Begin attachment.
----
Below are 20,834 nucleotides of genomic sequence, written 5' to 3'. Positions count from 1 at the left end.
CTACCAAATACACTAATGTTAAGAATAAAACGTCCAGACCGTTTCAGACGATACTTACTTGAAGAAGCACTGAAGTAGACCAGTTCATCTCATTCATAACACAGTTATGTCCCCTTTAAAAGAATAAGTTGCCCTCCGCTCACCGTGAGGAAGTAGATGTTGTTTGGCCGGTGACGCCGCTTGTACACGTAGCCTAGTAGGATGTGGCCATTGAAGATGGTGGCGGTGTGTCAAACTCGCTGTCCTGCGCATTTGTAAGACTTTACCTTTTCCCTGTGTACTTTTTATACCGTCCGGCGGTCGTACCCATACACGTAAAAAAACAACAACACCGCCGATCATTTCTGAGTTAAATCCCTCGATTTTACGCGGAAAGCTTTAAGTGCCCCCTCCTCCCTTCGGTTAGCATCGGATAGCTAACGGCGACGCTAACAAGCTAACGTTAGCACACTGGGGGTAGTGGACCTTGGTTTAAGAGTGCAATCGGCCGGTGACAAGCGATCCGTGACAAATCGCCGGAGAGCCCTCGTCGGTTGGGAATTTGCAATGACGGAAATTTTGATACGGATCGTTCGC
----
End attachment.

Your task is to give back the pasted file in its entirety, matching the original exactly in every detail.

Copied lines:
Below are 20,834 nucleotides of genomic sequence, written 5' to 3'. Positions count from 1 at the left end.
CTACCAAATACACTAATGTTAAGAATAAAACGTCCAGACCGTTTCAGACGATACTTACTTGAAGAAGCACTGAAGTAGACCAGTTCATCTCATTCATAACACAGTTATGTCCCCTTTAAAAGAATAAGTTGCCCTCCGCTCACCGTGAGGAAGTAGATGTTGTTTGGCCGGTGACGCCGCTTGTACACGTAGCCTAGTAGGATGTGGCCATTGAAGATGGTGGCGGTGTGTCAAACTCGCTGTCCTGCGCATTTGTAAGACTTTACCTTTTCCCTGTGTACTTTTTATACCGTCCGGCGGTCGTACCCATACACGTAAAAAAACAACAACACCGCCGATCATTTCTGAGTTAAATCCCTCGATTTTACGCGGAAAGCTTTAAGTGCCCCCTCCTCCCTTCGGTTAGCATCGGATAGCTAACGGCGACGCTAACAAGCTAACGTTAGCACACTGGGGGTAGTGGACCTTGGTTTAAGAGTGCAATCGGCCGGTGACAAGCGATCCGTGACAAATCGCCGGAGAGCCCTCGTCGGTTGGGAATTTGCAATGACGGAAATTTTGATACGGATCGTTCGC